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31 / M / Straight / Single
New York, New York
His journal posts
Jul 9, 2012
I meet a large number of queer and bi people who seem very skeptical of the idea that sexual orientation is not in fact a choice for most people. I'm sufficiently both amused and bothered by this trend to attempt to write about it.
I like to explain it this way: most people are born with an exceptionally strong fetish for the physical characteristics of one particular biological sex. In most of us, that fetish is for the opposite sex; in fewer people, it is for their own. This fetish is so strong that, were it not so common, it would undoubtedly be considered pathological - these physical features play a role in virtually all of our fantasies, and we have a hard time getting turned on at all when these features are absent.
As a straight guy, I've met men who I recognized, abstractly, were attractive. I've even fantasized about them at times. But as things get more intimate, I lose interest. The way guys taste and smell (at least, of the guys I've ever been close enough to judge) just doesn't appeal to me, on a very basic level. This isn't insecurity or homophobia - it's a basic physical response (or lack thereof). I am open to being attracted to a guy, but it just doesn't seem to happen - my body has other plans.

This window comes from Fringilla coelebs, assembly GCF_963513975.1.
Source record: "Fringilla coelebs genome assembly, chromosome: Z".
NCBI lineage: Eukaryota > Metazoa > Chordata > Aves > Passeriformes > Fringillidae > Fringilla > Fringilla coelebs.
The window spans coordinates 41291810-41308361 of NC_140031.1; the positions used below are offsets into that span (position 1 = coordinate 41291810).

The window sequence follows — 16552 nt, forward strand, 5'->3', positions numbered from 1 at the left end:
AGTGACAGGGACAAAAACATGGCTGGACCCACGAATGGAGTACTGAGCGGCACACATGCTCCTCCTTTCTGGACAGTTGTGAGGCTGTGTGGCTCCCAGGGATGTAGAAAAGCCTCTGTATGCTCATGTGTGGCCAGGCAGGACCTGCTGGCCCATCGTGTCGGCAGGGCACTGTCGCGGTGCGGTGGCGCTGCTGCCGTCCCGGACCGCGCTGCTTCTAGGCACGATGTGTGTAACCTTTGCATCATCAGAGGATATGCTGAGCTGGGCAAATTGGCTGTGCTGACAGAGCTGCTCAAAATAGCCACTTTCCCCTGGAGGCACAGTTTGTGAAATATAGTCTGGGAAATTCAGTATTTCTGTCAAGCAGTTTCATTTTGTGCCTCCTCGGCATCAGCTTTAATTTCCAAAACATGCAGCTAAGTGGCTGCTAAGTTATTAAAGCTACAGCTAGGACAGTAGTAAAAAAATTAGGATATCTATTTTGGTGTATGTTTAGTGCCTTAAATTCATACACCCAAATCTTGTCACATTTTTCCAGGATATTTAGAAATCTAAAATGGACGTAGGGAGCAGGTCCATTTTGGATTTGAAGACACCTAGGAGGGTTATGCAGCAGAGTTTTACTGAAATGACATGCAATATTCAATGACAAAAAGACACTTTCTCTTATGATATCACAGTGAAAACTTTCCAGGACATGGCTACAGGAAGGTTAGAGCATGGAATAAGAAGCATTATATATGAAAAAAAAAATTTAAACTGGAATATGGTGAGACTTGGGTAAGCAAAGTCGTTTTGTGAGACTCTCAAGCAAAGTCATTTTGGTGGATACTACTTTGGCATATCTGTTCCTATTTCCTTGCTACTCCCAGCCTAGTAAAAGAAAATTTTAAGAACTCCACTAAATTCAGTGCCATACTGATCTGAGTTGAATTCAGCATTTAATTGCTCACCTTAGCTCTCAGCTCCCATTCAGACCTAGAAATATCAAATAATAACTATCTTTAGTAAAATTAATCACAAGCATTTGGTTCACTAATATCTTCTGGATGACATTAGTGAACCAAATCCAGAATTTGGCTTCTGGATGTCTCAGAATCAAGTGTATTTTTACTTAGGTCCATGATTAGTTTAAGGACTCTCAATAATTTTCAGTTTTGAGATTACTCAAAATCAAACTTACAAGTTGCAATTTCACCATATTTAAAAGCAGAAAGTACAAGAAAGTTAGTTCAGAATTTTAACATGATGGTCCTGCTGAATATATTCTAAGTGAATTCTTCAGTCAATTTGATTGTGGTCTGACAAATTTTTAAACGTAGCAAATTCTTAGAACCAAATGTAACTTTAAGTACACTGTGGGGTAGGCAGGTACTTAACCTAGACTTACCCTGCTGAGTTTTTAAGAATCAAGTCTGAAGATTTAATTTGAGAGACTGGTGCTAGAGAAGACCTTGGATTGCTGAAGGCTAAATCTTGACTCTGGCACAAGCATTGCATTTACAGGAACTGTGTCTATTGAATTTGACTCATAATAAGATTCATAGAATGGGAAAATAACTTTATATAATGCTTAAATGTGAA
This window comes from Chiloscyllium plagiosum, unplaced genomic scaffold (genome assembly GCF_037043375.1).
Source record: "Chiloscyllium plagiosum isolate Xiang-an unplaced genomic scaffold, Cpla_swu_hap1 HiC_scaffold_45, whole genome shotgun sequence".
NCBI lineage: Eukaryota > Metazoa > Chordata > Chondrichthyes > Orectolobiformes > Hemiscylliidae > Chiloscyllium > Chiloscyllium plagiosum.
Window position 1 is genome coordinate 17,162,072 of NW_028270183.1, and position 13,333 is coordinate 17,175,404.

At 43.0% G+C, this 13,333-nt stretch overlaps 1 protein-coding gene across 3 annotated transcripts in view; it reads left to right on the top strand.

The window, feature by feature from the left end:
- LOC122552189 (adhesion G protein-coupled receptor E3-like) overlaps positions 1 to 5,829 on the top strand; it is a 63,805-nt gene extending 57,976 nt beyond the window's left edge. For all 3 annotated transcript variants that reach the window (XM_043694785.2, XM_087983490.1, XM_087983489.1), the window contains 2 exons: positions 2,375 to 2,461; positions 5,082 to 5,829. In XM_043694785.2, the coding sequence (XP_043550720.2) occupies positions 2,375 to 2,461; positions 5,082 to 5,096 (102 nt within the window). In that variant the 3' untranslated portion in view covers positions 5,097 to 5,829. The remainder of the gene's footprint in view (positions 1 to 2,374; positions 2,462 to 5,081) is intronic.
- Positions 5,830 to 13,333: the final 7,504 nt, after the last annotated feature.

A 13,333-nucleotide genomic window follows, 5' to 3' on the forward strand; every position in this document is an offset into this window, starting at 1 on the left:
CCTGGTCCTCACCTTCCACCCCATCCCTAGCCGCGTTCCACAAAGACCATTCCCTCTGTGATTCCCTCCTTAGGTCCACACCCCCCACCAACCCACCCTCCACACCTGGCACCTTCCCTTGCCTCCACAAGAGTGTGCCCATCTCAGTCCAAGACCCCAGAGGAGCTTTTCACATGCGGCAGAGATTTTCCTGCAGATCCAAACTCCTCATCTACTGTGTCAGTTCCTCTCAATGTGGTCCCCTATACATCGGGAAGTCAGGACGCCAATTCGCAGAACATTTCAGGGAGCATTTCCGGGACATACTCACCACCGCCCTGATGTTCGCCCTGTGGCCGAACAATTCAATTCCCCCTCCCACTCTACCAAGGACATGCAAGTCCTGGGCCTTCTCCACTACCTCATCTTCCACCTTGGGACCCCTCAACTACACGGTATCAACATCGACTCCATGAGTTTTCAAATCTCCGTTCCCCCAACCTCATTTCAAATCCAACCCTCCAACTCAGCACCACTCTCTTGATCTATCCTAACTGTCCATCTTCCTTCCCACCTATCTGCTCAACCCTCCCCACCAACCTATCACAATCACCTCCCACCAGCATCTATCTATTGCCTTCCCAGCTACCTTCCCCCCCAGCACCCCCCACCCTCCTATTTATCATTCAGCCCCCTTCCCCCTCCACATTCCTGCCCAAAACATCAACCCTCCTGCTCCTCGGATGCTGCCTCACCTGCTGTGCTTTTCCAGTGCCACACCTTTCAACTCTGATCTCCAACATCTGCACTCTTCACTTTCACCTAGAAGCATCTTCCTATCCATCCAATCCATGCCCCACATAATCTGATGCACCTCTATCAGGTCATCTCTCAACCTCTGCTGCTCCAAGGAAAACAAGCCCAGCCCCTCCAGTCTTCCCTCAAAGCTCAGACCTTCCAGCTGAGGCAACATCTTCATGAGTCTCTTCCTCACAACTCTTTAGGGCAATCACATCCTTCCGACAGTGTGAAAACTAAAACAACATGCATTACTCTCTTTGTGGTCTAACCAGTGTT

Once, last year, I enjoyed making out with another guy. I found out afterwards he was transgendered. I wasn't consciously aware of it at the time, but clearly some part of my brain noticed that he smelled, tasted, and felt "right" to me.
In short: If you're bi, and someone you're attracted to turns you down because they're just not into your gender, please don't get upset with them for being "closed-minded." Yes, I know there are some people out there who just act straight to fit in. Yes, I know there are people who are just straight because I've never considered the alternatives before. But the vast majority of us are wired this way, and there's nothing we can do about it.
Jun 27, 2012
(My previous post felt far too dry, so now I feel compelled to follow it up with something lighter.)
A while ago, someone messaged me, expressed interest in dating, and then, just before concrete plans were made, I signed on to find their profile had inexplicably vanished. The last message I had received, mind you, was something along the lines of "You seem great and I look forward to meeting you!"
I figured it was just a fluke.
The second time that happened, it was a coincidence.